Sunday, September 9, 2012

Covering 50 Years of STERN

"Well before Philip Roth, in Portnoy's Complaint, turned the special predicament of the American Jew into a long psychiatric joke, Bruce Jay Friedman had told the original story and gotten the first laugh."
                                                                           -Jack Richardson, in his 1980
                                                                     introduction to STERN

Bruce Jay Friedman's first novel STERN was published by Simon & Schuster exactly 50 years ago, in Sept 1962, and was widely acclaimed by critics as a major literary event:

"An iridescent tour de force... Mr. Friedman's style is pure delight-supple, carnal, humorous and at times slightly surrealistic."
                                                                   -The New York Times Book Review

"What makes Friedman more interesting than most of Malamud, Roth and Bellow is the sense he affords of possibilities larger than the doings and undoings of the Jewish urban bourgeois... What makes him more important is that he writes out of viscera instead of cerebrum."
                                                                                -Nelson Algren in The Nation

"A strange and touching novel... funny and sad at the same time... in the tradition of a Charlie Chaplin movie."

Bruce Jay Friedman

 Over the years, my father has been fortunate to have had some of the top designers at Simon & Schuster, Knopf, and elsewhere, create many innovative cover mages for his books, and STERN was no exception, beginning with the original bold, stark cover designed by Tony Palladino. I always felt privileged when a box of the first editions of my dad's newest books would arrive at our house and my brothers and I would be able to absorb (and sometimes critique) the covers before almost anyone else had seen them.

Here are all the covers for STERN covering the last 50 years.

Oh, and please, treat yourself to reading the book!
(ignore the 2 amazon "reviews" that were obviously written by morons)

Jay Ruttenberg for Book Forum picks his six funniest novels (including STERN)
the first hardcover edition of STERN published by Simon & Schuster in Sept 1962 was designed by Tony Palladino
a 1962 NY Times book review ad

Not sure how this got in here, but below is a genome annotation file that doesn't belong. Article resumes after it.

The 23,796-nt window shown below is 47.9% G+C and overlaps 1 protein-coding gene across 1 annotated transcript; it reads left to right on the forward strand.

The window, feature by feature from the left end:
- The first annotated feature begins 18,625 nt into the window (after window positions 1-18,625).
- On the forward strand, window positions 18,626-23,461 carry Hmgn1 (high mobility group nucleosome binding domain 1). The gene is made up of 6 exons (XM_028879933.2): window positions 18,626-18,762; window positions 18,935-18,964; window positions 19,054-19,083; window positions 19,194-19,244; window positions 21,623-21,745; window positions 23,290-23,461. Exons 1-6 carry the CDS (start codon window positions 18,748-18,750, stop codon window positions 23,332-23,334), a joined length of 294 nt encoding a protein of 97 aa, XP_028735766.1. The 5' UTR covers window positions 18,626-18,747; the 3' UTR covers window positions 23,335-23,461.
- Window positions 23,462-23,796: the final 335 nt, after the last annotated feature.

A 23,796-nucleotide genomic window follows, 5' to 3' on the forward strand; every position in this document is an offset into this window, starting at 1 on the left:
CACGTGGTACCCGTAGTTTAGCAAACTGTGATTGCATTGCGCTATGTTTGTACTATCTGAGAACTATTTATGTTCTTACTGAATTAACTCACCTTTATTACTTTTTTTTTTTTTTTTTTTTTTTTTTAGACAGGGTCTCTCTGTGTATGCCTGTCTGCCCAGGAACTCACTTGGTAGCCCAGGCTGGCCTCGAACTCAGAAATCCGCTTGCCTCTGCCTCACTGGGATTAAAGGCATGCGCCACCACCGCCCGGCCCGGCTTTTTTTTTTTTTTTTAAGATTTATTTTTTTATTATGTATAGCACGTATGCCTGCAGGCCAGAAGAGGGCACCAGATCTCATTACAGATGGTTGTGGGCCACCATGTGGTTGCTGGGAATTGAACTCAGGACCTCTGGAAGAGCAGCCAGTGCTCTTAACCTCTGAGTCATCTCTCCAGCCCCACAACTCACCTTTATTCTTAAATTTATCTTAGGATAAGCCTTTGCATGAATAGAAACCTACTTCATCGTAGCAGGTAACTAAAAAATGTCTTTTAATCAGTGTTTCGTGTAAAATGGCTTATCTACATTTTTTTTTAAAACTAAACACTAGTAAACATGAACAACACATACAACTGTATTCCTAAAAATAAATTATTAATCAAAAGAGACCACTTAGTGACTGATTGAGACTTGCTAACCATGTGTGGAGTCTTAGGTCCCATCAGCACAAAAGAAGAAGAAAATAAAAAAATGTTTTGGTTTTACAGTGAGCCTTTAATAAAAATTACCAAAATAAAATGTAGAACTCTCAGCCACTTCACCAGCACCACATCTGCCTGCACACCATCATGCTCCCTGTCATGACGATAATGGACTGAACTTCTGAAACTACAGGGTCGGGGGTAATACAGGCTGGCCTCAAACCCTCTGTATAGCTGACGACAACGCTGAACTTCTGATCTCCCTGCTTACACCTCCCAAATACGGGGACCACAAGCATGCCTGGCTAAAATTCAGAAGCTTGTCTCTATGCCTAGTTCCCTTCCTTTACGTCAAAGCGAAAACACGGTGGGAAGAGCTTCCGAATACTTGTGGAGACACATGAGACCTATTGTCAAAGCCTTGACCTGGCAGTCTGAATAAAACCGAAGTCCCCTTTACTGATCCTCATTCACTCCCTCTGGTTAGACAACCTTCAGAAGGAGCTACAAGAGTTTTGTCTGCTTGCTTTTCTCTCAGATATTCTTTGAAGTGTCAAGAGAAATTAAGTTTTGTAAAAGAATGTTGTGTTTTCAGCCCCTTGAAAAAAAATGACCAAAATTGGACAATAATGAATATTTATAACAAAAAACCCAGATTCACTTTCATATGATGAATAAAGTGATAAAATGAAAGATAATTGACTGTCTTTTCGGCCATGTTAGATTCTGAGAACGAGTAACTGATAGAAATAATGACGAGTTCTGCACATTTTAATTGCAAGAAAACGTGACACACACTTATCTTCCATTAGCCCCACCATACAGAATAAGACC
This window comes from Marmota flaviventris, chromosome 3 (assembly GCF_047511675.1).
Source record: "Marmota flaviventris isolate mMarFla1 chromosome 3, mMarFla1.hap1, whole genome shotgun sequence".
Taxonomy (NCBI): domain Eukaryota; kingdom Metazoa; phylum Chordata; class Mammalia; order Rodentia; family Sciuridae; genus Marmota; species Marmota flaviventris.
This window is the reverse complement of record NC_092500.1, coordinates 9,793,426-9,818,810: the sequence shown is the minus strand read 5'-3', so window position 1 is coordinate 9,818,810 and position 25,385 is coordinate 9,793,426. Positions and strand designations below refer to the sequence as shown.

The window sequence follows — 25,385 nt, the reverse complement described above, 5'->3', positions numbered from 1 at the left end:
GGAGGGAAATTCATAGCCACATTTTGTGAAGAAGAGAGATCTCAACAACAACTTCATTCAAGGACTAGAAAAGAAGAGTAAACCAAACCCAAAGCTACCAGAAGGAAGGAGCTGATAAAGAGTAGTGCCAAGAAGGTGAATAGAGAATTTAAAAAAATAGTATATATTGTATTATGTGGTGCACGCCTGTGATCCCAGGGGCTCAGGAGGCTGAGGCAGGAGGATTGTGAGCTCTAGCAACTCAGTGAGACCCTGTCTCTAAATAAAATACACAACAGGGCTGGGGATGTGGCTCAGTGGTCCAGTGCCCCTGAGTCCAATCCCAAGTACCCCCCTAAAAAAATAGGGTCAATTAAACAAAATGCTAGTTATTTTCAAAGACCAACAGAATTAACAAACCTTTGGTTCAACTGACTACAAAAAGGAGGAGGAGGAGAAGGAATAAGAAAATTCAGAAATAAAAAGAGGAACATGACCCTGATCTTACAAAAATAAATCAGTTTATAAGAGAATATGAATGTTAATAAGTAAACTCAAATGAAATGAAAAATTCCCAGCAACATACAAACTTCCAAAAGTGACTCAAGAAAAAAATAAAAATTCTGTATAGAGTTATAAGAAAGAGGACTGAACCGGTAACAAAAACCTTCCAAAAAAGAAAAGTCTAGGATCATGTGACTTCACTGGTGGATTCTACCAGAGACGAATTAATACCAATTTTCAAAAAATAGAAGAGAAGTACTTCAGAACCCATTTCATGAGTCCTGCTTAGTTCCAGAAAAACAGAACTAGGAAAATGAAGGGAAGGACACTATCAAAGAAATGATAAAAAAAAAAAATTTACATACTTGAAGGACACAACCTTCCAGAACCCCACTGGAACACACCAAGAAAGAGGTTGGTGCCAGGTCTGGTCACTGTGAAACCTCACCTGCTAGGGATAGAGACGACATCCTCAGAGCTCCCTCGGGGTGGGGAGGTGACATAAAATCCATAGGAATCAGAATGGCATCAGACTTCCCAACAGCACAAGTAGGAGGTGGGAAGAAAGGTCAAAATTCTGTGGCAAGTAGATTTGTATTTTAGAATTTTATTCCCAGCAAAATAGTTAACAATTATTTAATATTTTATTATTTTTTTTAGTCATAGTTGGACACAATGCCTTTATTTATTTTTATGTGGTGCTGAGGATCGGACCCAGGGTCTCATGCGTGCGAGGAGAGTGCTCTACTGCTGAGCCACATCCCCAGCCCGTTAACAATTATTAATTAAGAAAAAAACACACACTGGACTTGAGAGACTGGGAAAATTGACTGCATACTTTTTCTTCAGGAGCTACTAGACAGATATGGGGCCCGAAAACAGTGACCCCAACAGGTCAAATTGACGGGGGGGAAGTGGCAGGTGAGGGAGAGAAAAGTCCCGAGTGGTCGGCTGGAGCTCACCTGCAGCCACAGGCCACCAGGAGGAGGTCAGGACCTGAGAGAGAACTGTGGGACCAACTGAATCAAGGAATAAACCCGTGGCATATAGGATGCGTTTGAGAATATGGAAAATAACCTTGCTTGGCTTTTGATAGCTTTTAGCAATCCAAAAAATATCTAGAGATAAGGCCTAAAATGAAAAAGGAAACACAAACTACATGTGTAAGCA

the first paperback edition of STERN was published by Signet in 1963, featuring cover art by the famed New Yorker cartoonist Saul Steinberg
the British hardcover from 1963, published by Andre Deutsch, jacket design by Noel McCready
the British paperback from 1965, published by Mayflower/Dell books, artist unknown

the 1965 French edition 
When my father's second novel "A Mother's Kisses" became a New York Times bestseller in 1964, Simon & Schuster combined his first two novels into one edition
Pocket books paperback edition from 1970

a Spanish edition from 1977
Arbor House edition from 1980, cover design by Paul Bacon, channeling Tony Palladino's original cover design
Atlantic Monthly Press edition from 1989, cover designed by Jo Bonney
STERN, the audiobook, from Jewish Contemporary Classics, from 2000, cover design by Lia Di Stefano
 from Grove Press (2000), with a cover illustration by Christoph Niemann

a recent Spanish edition
"A Door Opens": Bruce Jay Friedman for TABLET magazine on STERN and his early literary success...

                                  Author photo by Jerome Yulsman


  1. They're all nice but I like the first one the best. The design still looks fresh today, 50 years later.

  2. I'm ashamed to admit I've never read any BJF (except STEAMBATH and an anthology on BLACK HUMOR), even though it's been on my To Do list for decades.

    That's easily remedied, however. Off to Amazon, I go...

  3. Just finished the reading this one (the '63 edition with the Saul Steinberg cover, had to fix it up with packing tape as it nearly fell apart) and I was blown away. The conceit of this novel is so audacious, the story so sure handedly wrought. I sought BJF on the web and found a recording of him reading a short story and, well thats it. I'm hooked. I'm ordering A Mothers Kisses and a short story collection tonight.

  4. I've seen the first edition cover many times, but just noticed that the name "STERN" is (intentionally) a little askew. Those few degrees of off-kilterness make all the difference. (Paul Bacon left that detail out of his version.)
    I have to say that the Steinberg is beyond perfect, though.